How did Frog Hollow get its name? Go to the Trivia page for the answer.
Susan Campbell got to know the city’s Frog Hollow neighborhood as a longtime reporter and columnist for the Hartford Courant. Now she has poured that expertise into a new book that delves into the neighborhood’s long history as a hotbed of industrial, political, and cultural change. You can meet Campbell and buy a copy of her book, “Frog Hollow: Stories from an American Neighborhood,” at the Barnes & Noble UConn Hartford Bookstore today from 6 to 8 p.m.
If you can’t make it to B&N, you can still hear Campbell discuss her book on “Where We Live,” the Connecticut Public Radio talk show. Here’s the recording of today’s show, on which she was a guest.
Publisher Wesleyan University Press gives this description of the book:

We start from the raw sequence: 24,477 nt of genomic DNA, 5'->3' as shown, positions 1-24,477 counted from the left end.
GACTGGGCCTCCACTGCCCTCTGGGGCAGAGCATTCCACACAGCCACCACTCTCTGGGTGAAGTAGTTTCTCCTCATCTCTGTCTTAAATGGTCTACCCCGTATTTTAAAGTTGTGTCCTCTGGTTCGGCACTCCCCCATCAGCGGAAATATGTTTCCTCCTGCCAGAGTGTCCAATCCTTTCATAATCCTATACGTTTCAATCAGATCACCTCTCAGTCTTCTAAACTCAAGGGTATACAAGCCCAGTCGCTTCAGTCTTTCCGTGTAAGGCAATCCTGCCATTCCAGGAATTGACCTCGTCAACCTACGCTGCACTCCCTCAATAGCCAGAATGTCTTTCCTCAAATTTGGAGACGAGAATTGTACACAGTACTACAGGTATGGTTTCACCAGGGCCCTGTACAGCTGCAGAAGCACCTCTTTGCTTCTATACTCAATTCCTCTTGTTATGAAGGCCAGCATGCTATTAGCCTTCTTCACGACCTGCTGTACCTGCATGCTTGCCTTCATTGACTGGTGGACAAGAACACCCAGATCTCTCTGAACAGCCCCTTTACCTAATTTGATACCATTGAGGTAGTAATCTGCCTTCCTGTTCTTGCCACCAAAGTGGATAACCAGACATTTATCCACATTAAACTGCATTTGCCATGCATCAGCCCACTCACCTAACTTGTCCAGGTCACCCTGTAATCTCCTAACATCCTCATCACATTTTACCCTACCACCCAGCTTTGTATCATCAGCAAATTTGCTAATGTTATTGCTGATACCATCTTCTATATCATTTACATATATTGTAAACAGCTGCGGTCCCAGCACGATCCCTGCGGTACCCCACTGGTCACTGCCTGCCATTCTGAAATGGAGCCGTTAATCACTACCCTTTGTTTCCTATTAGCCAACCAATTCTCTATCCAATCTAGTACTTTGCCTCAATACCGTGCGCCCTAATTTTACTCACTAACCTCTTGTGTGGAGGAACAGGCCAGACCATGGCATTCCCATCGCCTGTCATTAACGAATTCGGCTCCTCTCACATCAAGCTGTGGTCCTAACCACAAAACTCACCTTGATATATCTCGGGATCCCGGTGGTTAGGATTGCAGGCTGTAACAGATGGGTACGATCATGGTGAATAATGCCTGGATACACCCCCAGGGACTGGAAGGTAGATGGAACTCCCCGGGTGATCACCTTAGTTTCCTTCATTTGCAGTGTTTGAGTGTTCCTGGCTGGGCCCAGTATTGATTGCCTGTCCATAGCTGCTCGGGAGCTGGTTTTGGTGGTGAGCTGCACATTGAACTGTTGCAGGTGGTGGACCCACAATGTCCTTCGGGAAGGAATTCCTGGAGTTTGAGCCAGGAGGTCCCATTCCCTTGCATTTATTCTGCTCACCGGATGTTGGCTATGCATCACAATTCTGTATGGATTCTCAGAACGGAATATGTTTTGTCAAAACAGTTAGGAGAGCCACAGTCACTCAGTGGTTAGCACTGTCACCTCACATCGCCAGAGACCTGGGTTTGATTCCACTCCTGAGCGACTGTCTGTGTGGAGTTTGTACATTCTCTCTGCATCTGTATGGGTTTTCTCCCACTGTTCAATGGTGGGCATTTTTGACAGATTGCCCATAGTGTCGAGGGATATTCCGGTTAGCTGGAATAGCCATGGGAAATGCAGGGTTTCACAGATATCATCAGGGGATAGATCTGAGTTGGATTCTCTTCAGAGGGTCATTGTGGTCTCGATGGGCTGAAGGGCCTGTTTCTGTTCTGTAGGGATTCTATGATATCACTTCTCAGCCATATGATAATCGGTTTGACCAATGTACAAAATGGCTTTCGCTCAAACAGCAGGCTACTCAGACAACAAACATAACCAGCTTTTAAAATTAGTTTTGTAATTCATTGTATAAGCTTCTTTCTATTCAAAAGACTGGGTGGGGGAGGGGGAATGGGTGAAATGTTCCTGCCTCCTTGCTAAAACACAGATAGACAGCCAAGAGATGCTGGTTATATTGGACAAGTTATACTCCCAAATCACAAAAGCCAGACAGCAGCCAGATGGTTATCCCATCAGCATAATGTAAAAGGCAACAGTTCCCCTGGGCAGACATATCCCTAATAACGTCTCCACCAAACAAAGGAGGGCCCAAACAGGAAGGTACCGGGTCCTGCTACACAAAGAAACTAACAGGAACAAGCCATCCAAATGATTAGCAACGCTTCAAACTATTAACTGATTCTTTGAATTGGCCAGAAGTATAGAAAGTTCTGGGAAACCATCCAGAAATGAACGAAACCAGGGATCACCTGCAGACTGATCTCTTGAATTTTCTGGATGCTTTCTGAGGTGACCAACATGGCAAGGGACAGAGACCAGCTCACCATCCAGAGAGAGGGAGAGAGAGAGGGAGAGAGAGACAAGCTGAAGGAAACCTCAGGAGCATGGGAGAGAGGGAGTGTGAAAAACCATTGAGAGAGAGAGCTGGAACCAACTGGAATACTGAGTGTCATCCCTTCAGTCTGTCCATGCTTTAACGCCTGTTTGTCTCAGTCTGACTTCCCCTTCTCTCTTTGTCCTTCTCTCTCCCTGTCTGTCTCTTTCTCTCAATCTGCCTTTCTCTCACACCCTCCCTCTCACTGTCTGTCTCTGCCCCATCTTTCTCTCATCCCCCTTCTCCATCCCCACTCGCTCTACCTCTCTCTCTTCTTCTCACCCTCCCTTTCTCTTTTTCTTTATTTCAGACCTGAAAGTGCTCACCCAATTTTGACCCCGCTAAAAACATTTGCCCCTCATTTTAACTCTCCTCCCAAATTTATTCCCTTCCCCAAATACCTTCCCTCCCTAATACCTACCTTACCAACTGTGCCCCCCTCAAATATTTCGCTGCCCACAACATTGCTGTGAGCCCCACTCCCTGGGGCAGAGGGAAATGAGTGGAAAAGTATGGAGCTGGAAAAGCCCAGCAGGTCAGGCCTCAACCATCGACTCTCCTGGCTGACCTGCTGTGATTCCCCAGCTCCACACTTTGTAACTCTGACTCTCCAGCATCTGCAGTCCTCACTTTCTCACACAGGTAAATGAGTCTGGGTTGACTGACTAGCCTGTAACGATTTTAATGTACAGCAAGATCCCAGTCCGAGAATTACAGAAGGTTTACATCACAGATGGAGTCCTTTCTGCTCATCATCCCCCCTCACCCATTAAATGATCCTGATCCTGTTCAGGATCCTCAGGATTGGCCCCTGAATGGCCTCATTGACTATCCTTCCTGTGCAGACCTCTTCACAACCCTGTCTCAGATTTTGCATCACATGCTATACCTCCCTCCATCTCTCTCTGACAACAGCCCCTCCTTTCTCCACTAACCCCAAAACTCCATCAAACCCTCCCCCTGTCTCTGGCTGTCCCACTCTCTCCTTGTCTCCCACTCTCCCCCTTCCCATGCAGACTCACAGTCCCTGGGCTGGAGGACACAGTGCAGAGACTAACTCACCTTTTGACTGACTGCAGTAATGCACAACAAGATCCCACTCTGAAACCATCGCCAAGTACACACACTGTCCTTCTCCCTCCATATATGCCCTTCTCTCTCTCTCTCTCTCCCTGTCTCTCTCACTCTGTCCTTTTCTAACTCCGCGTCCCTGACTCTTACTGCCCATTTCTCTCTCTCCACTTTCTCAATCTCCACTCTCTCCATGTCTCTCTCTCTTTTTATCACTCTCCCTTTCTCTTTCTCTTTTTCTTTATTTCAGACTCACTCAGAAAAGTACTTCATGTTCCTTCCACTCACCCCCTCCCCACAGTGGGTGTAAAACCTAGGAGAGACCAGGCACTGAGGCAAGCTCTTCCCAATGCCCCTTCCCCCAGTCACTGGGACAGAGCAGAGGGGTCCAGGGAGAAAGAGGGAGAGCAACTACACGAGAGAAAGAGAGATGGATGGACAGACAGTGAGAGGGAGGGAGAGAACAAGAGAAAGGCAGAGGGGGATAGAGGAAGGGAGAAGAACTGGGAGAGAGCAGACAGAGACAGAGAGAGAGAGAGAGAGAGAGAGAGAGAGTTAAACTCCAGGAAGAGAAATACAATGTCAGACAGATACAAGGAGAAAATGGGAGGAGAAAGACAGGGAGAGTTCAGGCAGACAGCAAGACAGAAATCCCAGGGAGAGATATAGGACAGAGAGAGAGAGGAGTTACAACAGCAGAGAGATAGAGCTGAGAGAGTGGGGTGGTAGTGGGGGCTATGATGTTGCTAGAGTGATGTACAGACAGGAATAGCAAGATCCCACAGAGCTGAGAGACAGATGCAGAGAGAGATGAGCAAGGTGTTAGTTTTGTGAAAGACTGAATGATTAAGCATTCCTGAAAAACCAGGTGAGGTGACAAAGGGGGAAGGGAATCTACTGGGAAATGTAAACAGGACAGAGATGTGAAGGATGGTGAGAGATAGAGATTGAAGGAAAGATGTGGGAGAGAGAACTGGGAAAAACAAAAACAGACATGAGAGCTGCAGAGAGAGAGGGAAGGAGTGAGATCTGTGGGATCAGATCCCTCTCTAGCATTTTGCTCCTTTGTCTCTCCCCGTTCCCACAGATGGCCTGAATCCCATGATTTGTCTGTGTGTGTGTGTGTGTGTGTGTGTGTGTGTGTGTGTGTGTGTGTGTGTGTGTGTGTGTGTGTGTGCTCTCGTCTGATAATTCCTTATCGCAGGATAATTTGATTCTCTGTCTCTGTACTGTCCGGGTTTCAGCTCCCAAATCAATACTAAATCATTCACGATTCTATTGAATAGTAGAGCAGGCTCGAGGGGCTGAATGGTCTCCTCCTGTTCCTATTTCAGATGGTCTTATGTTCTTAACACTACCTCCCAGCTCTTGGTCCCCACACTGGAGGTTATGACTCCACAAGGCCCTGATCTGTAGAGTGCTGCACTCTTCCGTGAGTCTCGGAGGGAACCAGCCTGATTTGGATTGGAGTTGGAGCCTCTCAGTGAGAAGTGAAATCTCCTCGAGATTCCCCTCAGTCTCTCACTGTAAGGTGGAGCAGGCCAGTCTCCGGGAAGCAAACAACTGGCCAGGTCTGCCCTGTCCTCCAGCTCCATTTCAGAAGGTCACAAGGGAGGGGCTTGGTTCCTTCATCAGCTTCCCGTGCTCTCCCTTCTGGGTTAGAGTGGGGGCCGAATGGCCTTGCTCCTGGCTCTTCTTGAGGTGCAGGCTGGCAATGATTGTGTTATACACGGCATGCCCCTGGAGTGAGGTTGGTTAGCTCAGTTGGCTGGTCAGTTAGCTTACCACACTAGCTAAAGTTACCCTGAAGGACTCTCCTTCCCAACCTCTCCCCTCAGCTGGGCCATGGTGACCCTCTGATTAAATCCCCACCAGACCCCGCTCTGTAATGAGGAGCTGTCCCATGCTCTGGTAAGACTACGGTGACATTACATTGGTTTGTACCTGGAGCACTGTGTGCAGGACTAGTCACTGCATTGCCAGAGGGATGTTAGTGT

Frog Hollow: Stories from an American Neighborhood is a collection of colorful historical vignettes of an ethnically diverse neighborhood just west of the Connecticut State Capitol in Hartford. Its 1850s row houses have been home to a wide variety of immigrants. During the Revolutionary War, Frog Hollow was a progressive hub, and later, in the mid-late 19th century, it was a hotbed of industry. Reporter Susan Campbell tells the true stories of Frog Hollow with a primary focus on the nineteenth and early twentieth centuries: the inventors, entrepreneurs and workers, as well as the impact of African American migration to Hartford, the impact of the Civil Rights movement and the continuing fight for housing. Frog Hollow was also one of the first neighborhoods in the country to experiment with successful urban planning models, including public parks and free education. From European colonists to Irish and Haitian immigrants to Puerto Ricans, these stories of Frog Hollow show the multiple realities that make up a dynamic urban neighborhood. At the same time, they reflect the changing faces of American cities. Features 40 illustrations.
You may also buy the book on Amazon.